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goat
American English: /ɡoʊt/
British English: /ɡəʊt/

Translation of goat in Spanish:

noun

  • 1.1 countable (Zoology) goat's milk/cheese
    leche (feminine) /queso (masculine) de cabra
    you silly old goat! [colloquial]
    ¡pedazo de carcamal! [colloquial]
    to act o play the goat (British English) to get somebody's goat
    exasperar or [colloquial] cabrear a alguien
    sacar a alguien de quicio
    Example sentences
    • Wild goats are tolerant of considerable extremes of temperature and would most likely have been a source of food for most of the post-glacial period.
    • The fauna is represented by species such as deer, wild goats, bears, wolves, foxes and martens.
    • After that all the sheep, wild goats and deer on the Cooley Peninsula would have to be destroyed.
    1.2 countable (lecher) [colloquial](old) goat
    Example sentences
    • When you say that some of the girls are prostitutes and that he used to be a responsible, respected person, it is entirely possible that the old goat is having brain changes.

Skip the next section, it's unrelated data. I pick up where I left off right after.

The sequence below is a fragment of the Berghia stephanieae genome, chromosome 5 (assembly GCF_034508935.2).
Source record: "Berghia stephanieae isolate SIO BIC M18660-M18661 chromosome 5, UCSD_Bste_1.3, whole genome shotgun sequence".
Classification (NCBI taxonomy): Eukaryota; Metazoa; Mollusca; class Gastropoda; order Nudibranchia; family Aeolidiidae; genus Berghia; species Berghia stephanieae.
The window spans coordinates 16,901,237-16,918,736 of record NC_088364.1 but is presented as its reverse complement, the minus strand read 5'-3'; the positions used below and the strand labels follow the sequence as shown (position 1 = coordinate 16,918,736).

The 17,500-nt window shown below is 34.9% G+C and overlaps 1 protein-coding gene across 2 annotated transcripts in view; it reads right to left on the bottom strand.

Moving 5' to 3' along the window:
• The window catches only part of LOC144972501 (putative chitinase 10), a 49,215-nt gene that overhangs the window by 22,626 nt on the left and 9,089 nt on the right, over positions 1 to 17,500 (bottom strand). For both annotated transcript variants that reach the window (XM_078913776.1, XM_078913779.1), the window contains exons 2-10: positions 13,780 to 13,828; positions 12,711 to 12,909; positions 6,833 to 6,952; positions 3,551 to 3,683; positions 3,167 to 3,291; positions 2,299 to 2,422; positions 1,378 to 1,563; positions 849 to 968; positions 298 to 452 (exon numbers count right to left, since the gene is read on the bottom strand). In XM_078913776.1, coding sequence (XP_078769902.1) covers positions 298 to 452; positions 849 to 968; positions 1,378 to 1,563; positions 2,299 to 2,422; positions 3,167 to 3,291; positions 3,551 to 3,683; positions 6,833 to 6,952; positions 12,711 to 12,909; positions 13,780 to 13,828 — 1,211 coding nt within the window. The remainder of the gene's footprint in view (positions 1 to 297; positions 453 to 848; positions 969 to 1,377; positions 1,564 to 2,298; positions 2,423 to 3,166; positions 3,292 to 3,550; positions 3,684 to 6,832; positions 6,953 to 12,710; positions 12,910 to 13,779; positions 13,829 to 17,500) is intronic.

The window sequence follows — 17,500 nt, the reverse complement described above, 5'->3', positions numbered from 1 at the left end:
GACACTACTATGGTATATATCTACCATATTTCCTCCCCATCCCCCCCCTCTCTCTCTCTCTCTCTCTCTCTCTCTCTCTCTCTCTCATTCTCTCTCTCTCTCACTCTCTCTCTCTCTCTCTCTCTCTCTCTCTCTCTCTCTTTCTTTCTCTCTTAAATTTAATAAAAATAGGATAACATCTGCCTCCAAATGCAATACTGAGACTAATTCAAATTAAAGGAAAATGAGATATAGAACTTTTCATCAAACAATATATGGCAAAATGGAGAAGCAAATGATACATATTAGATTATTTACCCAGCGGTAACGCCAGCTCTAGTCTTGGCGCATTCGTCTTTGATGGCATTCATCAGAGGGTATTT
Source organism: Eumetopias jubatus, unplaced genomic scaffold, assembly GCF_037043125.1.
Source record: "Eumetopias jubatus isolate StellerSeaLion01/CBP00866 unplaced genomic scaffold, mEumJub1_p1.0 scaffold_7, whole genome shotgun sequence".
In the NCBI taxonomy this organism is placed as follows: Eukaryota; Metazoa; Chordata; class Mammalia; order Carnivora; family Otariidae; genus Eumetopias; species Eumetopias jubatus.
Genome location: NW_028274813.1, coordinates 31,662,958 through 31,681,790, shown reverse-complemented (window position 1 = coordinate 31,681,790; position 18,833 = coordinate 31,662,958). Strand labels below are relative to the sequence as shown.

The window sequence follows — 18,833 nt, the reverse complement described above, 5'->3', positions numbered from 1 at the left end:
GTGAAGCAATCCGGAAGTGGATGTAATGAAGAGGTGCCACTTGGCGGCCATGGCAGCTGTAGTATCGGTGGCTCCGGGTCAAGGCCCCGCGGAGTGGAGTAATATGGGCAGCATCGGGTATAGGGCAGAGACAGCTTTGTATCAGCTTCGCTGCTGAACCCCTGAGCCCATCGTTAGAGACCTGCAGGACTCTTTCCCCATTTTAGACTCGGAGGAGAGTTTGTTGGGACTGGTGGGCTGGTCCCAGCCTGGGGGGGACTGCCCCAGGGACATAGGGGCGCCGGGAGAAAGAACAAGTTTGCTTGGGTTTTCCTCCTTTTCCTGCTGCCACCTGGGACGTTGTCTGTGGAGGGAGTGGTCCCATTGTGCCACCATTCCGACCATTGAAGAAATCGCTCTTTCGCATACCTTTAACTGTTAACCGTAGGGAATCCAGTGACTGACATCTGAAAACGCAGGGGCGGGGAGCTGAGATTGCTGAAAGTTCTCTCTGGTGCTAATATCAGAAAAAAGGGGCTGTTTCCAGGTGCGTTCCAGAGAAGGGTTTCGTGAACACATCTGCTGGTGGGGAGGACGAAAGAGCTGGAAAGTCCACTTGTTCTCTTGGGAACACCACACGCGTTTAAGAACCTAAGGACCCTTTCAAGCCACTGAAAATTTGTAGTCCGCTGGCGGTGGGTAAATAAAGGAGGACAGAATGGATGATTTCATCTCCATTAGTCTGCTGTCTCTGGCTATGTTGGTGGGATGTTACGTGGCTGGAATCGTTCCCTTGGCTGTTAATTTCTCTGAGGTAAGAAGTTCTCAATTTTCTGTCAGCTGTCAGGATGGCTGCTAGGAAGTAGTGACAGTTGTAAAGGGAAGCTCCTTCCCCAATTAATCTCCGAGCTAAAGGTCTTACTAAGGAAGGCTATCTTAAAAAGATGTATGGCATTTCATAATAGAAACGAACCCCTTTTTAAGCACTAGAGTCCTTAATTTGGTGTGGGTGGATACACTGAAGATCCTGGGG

Example sentences
    • Unfortunately a young schoolgirl, acting the goat, injured herself causing a slight cut on her knee.
    • Acting the goat takes on a new meaning when it involves a challenging nine-and-a-half-hour scramble over the rough terrain around Glenbeigh.
    • Those involved in one of the county's most popular festivals have decided acting the goat is one way to help a good cause.
    1.3 uncountable (Cookery)
    Example sentences
    • Besides this, Spanish cattle, pigs, sheep, and goats introduced European meats and fats, milk, butter, and cheese to the Mexican diet.
    • Finds of animal bones reveal that the ox and the cow were domesticated as were sheep and goats (kept for meat and wool).
    • They eat the meat of goats, sheep, water buffalo, and cows.
    1.4 countable (American English) scapegoat

Definition of goat in:

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    Word of the day doofus
    Pronunciation: ˈduːfʌs
    noun
    a stupid person
    Cultural fact of the day

    onces

    In some Andean countries, particularly Chile, onces is a light meal eaten between five and six p.m., the equivalent of "afternoon tea" in Britain. In Colombia, on the other hand, onces is a light snack eaten between breakfast and lunch. It is also known as mediasnueves.